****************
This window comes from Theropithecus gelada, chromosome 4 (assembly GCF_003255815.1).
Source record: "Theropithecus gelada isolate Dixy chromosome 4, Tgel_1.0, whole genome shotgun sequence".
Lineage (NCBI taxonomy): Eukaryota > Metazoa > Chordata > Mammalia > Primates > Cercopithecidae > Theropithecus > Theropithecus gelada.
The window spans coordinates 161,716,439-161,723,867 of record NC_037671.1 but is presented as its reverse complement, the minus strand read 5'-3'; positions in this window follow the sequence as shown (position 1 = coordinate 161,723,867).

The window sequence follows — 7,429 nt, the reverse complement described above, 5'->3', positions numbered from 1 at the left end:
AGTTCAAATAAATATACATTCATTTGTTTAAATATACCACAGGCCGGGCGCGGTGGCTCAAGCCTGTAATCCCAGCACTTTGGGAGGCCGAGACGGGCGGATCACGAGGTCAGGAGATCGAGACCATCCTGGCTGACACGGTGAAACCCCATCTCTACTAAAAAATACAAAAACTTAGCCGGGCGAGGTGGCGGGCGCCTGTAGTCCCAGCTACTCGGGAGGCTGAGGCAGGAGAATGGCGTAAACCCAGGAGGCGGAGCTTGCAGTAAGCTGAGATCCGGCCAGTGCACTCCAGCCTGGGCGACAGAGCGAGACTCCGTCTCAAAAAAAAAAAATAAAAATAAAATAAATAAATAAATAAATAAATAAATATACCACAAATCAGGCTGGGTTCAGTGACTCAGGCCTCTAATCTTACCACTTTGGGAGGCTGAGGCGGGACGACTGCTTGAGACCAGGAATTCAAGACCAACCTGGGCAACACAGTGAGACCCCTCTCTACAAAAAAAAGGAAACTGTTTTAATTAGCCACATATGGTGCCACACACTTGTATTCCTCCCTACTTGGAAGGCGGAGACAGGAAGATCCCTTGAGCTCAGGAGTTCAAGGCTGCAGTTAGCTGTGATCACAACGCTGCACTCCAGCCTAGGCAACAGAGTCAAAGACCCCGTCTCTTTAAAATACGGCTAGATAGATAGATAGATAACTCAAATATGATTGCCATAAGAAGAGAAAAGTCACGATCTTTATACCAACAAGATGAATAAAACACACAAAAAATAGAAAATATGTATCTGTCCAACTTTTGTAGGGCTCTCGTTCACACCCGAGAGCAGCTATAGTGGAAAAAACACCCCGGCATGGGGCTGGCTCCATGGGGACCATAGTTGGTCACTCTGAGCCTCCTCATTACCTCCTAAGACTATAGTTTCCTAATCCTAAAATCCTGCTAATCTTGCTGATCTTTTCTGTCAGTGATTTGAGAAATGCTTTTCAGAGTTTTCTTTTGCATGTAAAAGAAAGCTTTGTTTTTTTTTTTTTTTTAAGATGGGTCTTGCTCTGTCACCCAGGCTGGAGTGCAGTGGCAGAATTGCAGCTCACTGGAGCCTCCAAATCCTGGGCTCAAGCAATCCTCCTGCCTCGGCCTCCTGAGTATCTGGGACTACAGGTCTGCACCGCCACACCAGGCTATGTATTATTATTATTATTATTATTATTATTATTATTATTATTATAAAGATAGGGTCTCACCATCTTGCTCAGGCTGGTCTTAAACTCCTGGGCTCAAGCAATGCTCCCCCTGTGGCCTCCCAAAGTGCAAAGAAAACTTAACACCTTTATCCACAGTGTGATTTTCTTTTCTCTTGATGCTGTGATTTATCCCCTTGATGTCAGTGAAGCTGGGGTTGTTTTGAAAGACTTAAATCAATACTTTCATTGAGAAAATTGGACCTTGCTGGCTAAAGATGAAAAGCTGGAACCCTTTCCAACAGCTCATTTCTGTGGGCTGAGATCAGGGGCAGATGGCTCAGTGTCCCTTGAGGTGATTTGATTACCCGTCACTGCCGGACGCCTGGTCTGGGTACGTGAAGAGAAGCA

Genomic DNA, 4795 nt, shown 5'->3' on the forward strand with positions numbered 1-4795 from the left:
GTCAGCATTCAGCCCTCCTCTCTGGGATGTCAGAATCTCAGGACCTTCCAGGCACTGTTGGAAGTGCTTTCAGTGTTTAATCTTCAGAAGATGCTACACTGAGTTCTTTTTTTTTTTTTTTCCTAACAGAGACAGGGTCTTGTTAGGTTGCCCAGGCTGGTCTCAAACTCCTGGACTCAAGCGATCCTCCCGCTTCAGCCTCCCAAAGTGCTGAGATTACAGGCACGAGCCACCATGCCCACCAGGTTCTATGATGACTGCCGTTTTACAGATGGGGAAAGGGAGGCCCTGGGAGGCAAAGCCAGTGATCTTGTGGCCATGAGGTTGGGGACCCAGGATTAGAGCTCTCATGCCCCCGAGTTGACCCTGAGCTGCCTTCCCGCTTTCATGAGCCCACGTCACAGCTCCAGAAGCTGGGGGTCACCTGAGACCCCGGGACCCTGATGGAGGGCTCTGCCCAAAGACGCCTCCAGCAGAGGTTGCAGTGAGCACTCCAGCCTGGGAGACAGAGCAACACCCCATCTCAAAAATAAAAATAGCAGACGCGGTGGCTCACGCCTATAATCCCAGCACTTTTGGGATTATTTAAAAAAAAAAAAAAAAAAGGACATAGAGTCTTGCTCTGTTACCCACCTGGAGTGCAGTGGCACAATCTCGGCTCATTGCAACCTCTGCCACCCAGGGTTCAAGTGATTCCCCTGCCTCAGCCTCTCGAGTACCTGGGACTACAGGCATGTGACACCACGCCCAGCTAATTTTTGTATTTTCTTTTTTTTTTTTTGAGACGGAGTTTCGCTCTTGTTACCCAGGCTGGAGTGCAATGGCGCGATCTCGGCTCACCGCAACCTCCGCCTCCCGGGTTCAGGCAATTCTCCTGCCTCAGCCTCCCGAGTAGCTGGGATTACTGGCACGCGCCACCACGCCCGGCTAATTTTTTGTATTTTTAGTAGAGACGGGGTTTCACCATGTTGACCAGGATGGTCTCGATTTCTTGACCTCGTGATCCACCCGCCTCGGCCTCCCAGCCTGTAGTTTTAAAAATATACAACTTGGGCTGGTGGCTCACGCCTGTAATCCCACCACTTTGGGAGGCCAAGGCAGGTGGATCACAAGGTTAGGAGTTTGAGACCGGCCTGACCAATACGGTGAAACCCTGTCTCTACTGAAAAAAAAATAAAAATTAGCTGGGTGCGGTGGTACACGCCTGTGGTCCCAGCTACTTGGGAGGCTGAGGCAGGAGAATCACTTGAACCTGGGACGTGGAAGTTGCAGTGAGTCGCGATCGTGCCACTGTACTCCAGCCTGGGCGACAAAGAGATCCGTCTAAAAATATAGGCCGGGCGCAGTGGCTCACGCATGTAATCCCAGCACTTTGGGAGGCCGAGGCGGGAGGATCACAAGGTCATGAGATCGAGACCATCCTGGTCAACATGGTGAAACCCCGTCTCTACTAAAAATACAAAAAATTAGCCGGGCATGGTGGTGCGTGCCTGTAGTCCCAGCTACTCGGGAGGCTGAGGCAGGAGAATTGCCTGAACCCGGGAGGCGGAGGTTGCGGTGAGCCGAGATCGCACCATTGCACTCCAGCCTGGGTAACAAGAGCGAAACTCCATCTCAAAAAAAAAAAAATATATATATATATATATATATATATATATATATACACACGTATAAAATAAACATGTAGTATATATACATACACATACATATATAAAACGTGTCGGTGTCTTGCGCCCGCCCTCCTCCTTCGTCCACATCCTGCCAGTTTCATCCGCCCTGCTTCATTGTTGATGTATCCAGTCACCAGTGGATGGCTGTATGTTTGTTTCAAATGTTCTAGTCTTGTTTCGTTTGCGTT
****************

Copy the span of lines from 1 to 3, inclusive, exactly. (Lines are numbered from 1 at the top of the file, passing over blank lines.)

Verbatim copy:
This window comes from Theropithecus gelada, chromosome 4 (assembly GCF_003255815.1).
Source record: "Theropithecus gelada isolate Dixy chromosome 4, Tgel_1.0, whole genome shotgun sequence".
Lineage (NCBI taxonomy): Eukaryota > Metazoa > Chordata > Mammalia > Primates > Cercopithecidae > Theropithecus > Theropithecus gelada.